That changed when Kai finished high school, his hockey playing days were over, and he started working in Victoria. One of the coaches of the university rowing team saw him working out in the gym and invited him to come out.
 
Kai decided to give the sport a try at 22, which is later than most members of the Olympic team.
 
With his sporting background, he says that gave him a base to build off which helped him progress.  Being able to follow in his father’s wake was also nothing but positive.
 
“I think for me, personally, there was literally zero pressure to live up to anything. I think it was because (my dad) never really put that pressure on me. He’s very hard-working blue-collar guy who’s also very humble. So, he never really talks about his successes in sport, in business, or life.”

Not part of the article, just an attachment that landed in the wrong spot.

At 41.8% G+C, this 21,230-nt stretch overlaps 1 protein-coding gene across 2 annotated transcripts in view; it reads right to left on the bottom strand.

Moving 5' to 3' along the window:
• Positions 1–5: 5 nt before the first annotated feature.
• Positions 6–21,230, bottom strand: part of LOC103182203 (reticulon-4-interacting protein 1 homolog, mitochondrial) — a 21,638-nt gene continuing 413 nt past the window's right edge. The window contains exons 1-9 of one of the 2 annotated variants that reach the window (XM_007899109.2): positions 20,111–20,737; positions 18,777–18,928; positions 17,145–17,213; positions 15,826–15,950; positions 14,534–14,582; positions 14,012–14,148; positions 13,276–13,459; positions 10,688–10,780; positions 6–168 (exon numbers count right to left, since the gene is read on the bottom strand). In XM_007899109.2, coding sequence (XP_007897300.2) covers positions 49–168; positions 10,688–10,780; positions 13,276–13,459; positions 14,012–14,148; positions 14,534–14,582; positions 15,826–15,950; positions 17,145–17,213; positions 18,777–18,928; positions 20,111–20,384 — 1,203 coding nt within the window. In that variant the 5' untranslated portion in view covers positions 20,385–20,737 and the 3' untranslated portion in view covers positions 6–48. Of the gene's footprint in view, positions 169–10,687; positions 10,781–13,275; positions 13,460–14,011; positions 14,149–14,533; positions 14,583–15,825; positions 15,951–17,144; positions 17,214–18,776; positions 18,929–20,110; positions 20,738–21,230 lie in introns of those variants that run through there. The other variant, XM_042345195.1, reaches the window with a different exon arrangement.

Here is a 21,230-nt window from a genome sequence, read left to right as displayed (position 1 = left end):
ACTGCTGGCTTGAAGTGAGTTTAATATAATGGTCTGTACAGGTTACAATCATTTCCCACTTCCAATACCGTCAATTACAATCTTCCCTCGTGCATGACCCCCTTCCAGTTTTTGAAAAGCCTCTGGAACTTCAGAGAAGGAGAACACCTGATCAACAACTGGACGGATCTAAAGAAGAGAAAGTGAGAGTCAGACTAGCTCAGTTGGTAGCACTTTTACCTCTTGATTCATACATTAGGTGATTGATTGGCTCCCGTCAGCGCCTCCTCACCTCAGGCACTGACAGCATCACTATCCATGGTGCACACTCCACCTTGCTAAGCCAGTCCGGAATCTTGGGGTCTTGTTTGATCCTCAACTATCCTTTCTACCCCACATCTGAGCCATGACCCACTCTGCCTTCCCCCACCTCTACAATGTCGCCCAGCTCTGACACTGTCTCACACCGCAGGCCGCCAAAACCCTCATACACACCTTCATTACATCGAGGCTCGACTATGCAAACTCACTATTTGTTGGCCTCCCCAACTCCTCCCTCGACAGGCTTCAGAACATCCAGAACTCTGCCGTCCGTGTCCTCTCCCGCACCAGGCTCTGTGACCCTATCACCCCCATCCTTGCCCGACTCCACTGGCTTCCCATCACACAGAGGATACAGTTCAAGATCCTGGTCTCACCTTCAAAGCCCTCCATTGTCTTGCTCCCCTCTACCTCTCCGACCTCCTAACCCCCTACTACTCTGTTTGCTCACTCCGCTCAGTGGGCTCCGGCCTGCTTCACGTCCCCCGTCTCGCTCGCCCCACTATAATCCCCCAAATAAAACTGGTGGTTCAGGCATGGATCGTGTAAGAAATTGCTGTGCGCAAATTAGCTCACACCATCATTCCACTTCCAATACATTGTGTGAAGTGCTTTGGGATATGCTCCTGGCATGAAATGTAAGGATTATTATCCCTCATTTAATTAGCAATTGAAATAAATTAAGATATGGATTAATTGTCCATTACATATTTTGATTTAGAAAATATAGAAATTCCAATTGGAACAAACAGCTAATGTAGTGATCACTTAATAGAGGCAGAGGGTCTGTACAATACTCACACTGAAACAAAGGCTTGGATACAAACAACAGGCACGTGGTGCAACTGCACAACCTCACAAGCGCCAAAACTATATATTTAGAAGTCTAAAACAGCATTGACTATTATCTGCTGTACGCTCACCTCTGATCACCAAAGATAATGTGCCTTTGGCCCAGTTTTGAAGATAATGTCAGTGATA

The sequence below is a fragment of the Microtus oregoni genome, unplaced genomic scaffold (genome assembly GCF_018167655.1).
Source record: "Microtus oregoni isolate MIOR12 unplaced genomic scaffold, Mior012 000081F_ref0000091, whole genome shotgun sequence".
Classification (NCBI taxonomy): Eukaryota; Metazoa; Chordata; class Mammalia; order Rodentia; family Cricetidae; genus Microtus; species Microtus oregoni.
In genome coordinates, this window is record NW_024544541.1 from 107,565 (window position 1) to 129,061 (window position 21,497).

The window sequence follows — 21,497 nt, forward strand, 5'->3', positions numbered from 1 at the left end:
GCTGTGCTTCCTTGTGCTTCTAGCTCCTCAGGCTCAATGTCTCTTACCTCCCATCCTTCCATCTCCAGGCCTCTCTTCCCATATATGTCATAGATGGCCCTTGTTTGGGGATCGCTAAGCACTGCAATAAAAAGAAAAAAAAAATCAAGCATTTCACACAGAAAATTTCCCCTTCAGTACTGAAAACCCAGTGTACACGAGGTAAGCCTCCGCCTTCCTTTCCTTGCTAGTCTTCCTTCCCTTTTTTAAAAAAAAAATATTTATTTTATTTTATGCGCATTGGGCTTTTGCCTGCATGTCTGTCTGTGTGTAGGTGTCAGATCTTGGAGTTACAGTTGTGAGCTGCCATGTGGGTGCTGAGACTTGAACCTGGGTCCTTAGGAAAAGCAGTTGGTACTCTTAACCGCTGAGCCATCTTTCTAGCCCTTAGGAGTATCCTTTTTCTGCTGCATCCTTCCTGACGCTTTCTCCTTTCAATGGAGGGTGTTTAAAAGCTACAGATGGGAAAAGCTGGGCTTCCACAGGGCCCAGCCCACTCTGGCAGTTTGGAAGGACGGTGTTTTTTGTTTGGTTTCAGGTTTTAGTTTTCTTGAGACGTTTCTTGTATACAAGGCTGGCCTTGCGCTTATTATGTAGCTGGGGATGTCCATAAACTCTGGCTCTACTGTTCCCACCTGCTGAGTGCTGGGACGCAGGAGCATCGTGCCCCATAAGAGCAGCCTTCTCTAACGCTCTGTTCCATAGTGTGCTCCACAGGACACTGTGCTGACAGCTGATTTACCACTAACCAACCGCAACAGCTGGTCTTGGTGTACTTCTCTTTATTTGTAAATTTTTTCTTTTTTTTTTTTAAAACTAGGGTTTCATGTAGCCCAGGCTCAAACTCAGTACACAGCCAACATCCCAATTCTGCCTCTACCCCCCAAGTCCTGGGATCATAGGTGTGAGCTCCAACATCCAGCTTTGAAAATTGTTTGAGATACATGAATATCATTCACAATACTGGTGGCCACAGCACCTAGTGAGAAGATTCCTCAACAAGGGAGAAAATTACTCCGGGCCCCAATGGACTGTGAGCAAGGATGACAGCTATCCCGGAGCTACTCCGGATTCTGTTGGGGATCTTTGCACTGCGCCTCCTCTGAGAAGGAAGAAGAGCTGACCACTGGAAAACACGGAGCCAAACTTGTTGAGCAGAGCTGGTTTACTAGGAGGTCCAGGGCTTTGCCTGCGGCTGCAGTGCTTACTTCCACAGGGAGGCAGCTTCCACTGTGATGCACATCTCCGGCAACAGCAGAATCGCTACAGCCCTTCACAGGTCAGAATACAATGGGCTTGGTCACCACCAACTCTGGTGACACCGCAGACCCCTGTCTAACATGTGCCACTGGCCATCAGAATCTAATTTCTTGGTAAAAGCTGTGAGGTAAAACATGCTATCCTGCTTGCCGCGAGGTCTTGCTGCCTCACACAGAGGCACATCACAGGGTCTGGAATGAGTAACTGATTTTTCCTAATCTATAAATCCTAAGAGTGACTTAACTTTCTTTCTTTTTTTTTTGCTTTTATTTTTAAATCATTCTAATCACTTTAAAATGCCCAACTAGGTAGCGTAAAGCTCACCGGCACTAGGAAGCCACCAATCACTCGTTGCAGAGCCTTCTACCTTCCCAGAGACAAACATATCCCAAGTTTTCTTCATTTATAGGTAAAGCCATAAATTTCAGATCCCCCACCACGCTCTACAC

“I’ll correct you. He’s not really following in my footsteps,” Kai’s father York jokes. “He’s way past my footsteps.

For Avalon, every time her mom would bring up the idea that because she was tall and athletic rowing would be the perfect sport for her, Avalon had no interest in talking about it.
 
Instead, Avalon remained focused on cross country skiing and was looking to get a scholarship to go to university in Alaska. But in 2014, her coach who she was very close to passed away and the shock left her looking for something new to do.
 
That’s when she finally listened to her mother’s words that with her body type and aerobic capacity, she was perfectly suited for rowing. She went out for novice rowing at the University of Victoria and has never looked back.